Judging small, rich island nations purely on their wealth and emissions is unfair in climate change negotiations, Singapore's climate envoy said on Saturday, as pressure builds on more countries to curb carbon pollution.
Under the Kyoto Protocol, the U.N.'s main weapon to fight climate change, only 37 industrialized nations are committed to curbs on greenhouse gas pollution between 2008-2012.
But the U.N. list in Kyoto's parent pact that defines rich and developing nations dates from 1992 and wealthy nations such as Argentina, Singapore, South Korea and Malta are still deemed to be developing states under the U.N.'s climate treaties.
Under Kyoto, developing nations are exempt from any binding emissions curbs but recent studies show poorer states now contribute more than half of mankind's greenhouse gas emissions.
Australia and the European Union say the 1992 list is out of date and doesn't reflect economic reality.
They said it should be updated to make sure rich nations outside of Kyoto commit to binding curbs as part of a broader climate pact likely to be agreed at end of the year in the Danish capital Copenhagen.
Singapore's chief climate change negotiator, Chew Tai Soo, said Singapore was responsible for 0.3 percent of greenhouse emissions but faced pressure because it was rich and had high per-capita emissions.
Singapore is one of the world's wealthiest nations with 2007 per-capita GDP of S$52,994 (US$35,163), according to government figures. Greenhouse gas emissions are the same as many European countries at about 11 tonnes per person, compared with 20 tonnes for the United States and 4 for China.
Per-capita GDP and per-capita emissions have often been mentioned as a convenient way of assessing climate change responsibilities. This approach is flawed as it does not take into account the unique considerations and capabilities of different countries.
It penalizes small countries with small populations without taking into account their limitations, he told a sustainability conference in Singapore.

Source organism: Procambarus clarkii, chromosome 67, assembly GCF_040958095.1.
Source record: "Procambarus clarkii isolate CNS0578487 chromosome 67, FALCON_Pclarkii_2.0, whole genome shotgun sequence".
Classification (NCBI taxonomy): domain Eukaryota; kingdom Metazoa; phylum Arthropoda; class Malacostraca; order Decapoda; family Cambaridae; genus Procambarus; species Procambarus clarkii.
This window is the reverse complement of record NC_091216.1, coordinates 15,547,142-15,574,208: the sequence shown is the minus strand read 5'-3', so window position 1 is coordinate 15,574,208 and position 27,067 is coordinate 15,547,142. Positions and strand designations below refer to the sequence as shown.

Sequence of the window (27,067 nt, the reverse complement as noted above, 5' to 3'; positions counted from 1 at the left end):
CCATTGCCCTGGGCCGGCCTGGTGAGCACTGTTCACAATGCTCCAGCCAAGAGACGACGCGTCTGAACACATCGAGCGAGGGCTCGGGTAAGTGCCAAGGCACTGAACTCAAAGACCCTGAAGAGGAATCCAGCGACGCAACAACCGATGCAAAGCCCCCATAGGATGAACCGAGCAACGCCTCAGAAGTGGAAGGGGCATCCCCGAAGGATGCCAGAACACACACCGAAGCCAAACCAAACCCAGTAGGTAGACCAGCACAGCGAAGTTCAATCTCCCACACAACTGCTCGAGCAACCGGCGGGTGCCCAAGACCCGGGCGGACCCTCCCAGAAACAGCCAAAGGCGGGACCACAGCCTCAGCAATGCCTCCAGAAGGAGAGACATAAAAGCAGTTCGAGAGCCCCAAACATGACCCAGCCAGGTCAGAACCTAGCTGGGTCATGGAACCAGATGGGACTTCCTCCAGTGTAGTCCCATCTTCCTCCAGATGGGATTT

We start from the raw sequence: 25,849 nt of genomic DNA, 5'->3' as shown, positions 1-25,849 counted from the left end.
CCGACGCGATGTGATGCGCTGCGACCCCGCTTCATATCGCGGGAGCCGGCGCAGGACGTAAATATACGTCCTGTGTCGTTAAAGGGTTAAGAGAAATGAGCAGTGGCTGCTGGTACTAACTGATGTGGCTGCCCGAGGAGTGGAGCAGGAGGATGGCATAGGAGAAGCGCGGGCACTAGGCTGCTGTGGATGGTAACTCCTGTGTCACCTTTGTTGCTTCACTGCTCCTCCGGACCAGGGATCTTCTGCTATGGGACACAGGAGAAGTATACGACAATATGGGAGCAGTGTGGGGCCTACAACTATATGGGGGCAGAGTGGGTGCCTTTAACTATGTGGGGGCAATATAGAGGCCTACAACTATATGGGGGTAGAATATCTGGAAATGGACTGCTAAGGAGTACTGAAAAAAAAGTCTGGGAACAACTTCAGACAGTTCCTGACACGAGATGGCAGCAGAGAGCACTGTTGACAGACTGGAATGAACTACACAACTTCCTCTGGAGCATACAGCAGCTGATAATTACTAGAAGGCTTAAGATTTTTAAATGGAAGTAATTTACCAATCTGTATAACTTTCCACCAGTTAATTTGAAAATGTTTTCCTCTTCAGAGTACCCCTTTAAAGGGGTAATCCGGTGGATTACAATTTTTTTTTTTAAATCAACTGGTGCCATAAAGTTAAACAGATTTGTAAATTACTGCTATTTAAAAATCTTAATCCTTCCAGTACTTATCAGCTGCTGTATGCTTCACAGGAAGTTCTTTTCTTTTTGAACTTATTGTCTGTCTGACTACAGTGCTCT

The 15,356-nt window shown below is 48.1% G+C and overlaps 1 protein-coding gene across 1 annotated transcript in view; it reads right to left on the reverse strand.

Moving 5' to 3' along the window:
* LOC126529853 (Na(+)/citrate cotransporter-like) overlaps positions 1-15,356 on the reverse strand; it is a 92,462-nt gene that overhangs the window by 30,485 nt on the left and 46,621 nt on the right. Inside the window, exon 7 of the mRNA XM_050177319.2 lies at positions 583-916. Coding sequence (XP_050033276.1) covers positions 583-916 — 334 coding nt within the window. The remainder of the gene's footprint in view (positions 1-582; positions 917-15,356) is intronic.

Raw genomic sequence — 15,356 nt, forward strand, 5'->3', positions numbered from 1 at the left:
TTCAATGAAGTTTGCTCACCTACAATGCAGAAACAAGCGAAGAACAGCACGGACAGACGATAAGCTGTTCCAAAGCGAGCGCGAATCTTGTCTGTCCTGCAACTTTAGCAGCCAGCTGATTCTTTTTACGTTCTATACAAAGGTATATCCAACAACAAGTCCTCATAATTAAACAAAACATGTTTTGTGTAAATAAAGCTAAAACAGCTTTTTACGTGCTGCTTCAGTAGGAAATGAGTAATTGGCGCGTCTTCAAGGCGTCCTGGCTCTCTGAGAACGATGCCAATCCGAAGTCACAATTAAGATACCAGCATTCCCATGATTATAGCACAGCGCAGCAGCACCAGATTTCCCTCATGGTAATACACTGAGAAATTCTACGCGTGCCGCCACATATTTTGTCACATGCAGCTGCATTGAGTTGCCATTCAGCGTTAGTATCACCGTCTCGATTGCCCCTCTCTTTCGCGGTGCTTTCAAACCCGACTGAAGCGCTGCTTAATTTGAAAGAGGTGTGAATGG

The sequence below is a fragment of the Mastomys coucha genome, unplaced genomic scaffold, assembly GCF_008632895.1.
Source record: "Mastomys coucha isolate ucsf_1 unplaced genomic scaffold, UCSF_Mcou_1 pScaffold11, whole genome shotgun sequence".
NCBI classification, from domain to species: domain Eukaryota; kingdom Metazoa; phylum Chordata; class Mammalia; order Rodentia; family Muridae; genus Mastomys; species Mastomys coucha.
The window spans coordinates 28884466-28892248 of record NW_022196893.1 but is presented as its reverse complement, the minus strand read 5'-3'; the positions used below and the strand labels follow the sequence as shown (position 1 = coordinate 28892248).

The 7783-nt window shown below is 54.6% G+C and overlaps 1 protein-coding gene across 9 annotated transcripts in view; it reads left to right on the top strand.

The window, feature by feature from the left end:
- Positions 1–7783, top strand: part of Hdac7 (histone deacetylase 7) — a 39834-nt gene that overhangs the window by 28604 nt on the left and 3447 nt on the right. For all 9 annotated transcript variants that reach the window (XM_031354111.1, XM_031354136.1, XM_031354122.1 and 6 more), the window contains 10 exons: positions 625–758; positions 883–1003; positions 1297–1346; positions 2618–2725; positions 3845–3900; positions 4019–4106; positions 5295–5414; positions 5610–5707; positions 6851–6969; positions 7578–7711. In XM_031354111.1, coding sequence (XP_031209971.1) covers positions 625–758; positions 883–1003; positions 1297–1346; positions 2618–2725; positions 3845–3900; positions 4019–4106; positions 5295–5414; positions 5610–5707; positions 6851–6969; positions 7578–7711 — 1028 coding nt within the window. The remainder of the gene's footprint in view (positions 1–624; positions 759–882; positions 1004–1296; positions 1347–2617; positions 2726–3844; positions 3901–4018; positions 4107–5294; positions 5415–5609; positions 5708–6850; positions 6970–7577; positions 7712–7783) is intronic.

In a submission to the United Nations last November, Australia said the 1992 U.N. Framework Convention on Climate Change, Kyoto's parent pact, let many advanced economies off the hook on carbon reduction obligations.
Since the Convention was adopted in 1992 no work has been done to better differentiate the responsibilities of Parties, the submission said, adding the two annex lists of countries in the Kyoto Protocol were now out of date.
My reaction to the Australian proposal was not terribly happy because of its failure to take into account various other factors, Chew said in an answer to a question from Reuters.
He said Singapore covered an area a fifth the size of Long Island in New York, was densely populated, lacked natural resources and its agricultural sector was virtually non-existent.
With such economic restraints, we have no food security and are heavily dependent on trade and commerce for survival.
He also said the country, because of its small size, had limited ability to switch to alternative energy technologies but was investing in research and development of solar and other clean-energy areas.
A decision to use natural gas in its power stations had also slashed carbon emissions.
But critics point to booming sales of cars, rapid population growth and a vast petro-chemical industry as off-setting some of the benefits.
(Editing by Sanjeev Miglani)